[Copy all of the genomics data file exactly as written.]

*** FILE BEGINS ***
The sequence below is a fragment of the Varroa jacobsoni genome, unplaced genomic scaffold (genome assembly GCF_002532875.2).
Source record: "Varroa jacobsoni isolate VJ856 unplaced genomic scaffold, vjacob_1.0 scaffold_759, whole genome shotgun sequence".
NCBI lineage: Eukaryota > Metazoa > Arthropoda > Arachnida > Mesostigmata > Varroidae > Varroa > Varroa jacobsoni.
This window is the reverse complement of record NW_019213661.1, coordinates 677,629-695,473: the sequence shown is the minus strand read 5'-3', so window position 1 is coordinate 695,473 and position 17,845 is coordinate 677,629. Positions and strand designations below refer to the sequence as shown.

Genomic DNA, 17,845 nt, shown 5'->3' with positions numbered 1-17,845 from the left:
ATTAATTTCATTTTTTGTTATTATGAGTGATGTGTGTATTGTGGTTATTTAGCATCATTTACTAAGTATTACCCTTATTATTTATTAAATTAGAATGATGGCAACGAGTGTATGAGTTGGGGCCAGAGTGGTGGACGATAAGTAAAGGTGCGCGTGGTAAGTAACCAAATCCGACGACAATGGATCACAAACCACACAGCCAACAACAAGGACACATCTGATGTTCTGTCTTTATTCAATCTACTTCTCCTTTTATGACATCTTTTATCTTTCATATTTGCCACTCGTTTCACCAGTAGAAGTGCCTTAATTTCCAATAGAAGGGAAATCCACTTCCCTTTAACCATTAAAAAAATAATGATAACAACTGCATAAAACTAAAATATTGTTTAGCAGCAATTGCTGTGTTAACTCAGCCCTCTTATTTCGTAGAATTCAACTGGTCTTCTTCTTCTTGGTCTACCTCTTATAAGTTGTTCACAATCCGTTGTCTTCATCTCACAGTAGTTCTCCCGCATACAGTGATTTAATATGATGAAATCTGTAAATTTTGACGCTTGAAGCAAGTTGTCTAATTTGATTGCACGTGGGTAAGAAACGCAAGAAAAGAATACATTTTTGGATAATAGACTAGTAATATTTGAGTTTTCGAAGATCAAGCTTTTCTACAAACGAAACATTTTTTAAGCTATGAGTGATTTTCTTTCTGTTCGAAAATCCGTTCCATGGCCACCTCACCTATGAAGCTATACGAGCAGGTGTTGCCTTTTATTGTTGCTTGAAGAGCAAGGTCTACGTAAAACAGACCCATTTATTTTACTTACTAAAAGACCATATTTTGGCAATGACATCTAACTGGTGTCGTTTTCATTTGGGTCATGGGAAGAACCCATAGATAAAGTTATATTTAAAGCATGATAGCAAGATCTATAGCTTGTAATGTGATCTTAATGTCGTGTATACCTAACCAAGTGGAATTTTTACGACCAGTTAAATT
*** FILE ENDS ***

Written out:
The sequence below is a fragment of the Varroa jacobsoni genome, unplaced genomic scaffold (genome assembly GCF_002532875.2).
Source record: "Varroa jacobsoni isolate VJ856 unplaced genomic scaffold, vjacob_1.0 scaffold_759, whole genome shotgun sequence".
NCBI lineage: Eukaryota > Metazoa > Arthropoda > Arachnida > Mesostigmata > Varroidae > Varroa > Varroa jacobsoni.
This window is the reverse complement of record NW_019213661.1, coordinates 677,629-695,473: the sequence shown is the minus strand read 5'-3', so window position 1 is coordinate 695,473 and position 17,845 is coordinate 677,629. Positions and strand designations below refer to the sequence as shown.

Genomic DNA, 17,845 nt, shown 5'->3' with positions numbered 1-17,845 from the left:
ATTAATTTCATTTTTTGTTATTATGAGTGATGTGTGTATTGTGGTTATTTAGCATCATTTACTAAGTATTACCCTTATTATTTATTAAATTAGAATGATGGCAACGAGTGTATGAGTTGGGGCCAGAGTGGTGGACGATAAGTAAAGGTGCGCGTGGTAAGTAACCAAATCCGACGACAATGGATCACAAACCACACAGCCAACAACAAGGACACATCTGATGTTCTGTCTTTATTCAATCTACTTCTCCTTTTATGACATCTTTTATCTTTCATATTTGCCACTCGTTTCACCAGTAGAAGTGCCTTAATTTCCAATAGAAGGGAAATCCACTTCCCTTTAACCATTAAAAAAATAATGATAACAACTGCATAAAACTAAAATATTGTTTAGCAGCAATTGCTGTGTTAACTCAGCCCTCTTATTTCGTAGAATTCAACTGGTCTTCTTCTTCTTGGTCTACCTCTTATAAGTTGTTCACAATCCGTTGTCTTCATCTCACAGTAGTTCTCCCGCATACAGTGATTTAATATGATGAAATCTGTAAATTTTGACGCTTGAAGCAAGTTGTCTAATTTGATTGCACGTGGGTAAGAAACGCAAGAAAAGAATACATTTTTGGATAATAGACTAGTAATATTTGAGTTTTCGAAGATCAAGCTTTTCTACAAACGAAACATTTTTTAAGCTATGAGTGATTTTCTTTCTGTTCGAAAATCCGTTCCATGGCCACCTCACCTATGAAGCTATACGAGCAGGTGTTGCCTTTTATTGTTGCTTGAAGAGCAAGGTCTACGTAAAACAGACCCATTTATTTTACTTACTAAAAGACCATATTTTGGCAATGACATCTAACTGGTGTCGTTTTCATTTGGGTCATGGGAAGAACCCATAGATAAAGTTATATTTAAAGCATGATAGCAAGATCTATAGCTTGTAATGTGATCTTAATGTCGTGTATACCTAACCAAGTGGAATTTTTACGACCAGTTAAATT